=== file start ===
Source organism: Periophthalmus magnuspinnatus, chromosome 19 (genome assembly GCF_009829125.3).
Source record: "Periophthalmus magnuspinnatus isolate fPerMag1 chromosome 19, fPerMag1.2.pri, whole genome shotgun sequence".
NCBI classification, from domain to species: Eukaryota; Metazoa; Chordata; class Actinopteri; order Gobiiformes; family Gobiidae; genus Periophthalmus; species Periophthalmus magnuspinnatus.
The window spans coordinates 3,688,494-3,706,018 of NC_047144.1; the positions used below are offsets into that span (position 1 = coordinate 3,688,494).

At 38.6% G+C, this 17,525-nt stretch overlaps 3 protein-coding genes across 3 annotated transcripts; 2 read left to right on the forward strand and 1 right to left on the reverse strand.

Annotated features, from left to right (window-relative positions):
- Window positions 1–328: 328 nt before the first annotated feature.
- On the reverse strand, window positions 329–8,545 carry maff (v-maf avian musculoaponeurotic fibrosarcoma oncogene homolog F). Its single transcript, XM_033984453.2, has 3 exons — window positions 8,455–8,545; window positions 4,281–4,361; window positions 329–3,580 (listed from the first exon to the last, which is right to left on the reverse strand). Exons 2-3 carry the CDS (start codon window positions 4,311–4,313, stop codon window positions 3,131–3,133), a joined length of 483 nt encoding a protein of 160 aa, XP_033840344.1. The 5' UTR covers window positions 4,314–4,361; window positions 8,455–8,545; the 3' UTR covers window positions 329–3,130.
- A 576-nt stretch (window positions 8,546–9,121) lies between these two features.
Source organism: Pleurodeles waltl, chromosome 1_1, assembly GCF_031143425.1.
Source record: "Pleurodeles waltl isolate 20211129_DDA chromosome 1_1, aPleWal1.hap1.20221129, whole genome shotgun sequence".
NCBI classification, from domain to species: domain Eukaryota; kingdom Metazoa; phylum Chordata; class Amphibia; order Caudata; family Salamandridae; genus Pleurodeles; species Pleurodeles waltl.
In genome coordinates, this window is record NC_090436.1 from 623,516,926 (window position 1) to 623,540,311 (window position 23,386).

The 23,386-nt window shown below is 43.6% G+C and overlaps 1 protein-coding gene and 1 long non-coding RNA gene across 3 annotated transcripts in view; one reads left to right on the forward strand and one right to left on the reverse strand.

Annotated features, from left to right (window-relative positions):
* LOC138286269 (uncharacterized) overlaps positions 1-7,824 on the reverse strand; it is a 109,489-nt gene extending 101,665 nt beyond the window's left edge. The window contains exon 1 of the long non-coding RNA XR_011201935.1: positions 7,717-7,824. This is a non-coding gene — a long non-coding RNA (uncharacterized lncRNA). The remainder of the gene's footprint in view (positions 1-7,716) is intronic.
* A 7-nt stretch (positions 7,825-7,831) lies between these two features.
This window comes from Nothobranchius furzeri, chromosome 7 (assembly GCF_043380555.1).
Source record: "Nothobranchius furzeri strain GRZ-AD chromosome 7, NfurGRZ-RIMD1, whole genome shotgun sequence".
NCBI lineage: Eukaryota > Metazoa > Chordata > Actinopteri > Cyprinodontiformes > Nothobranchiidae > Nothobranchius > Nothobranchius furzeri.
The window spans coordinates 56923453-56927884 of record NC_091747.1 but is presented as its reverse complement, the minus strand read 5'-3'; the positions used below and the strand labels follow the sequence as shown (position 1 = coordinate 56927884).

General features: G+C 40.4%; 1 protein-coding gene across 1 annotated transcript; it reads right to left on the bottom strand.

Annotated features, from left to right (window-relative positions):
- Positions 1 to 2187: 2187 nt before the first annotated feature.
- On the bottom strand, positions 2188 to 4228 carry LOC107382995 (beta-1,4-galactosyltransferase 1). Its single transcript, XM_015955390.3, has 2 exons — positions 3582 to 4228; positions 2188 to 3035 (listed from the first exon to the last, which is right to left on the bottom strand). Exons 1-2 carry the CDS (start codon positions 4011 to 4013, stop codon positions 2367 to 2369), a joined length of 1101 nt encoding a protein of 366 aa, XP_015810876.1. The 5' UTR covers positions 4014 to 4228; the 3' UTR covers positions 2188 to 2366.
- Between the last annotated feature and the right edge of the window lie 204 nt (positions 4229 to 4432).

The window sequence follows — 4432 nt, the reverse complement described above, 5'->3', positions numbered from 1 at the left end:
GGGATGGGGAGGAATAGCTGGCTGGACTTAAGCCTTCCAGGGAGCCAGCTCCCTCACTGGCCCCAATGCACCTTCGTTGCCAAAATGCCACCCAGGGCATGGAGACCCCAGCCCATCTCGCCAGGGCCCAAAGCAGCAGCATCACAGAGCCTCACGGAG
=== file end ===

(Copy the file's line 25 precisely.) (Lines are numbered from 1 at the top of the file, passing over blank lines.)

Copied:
- On the bottom strand, positions 2188 to 4228 carry LOC107382995 (beta-1,4-galactosyltransferase 1). Its single transcript, XM_015955390.3, has 2 exons — positions 3582 to 4228; positions 2188 to 3035 (listed from the first exon to the last, which is right to left on the bottom strand). Exons 1-2 carry the CDS (start codon positions 4011 to 4013, stop codon positions 2367 to 2369), a joined length of 1101 nt encoding a protein of 366 aa, XP_015810876.1. The 5' UTR covers positions 4014 to 4228; the 3' UTR covers positions 2188 to 2366.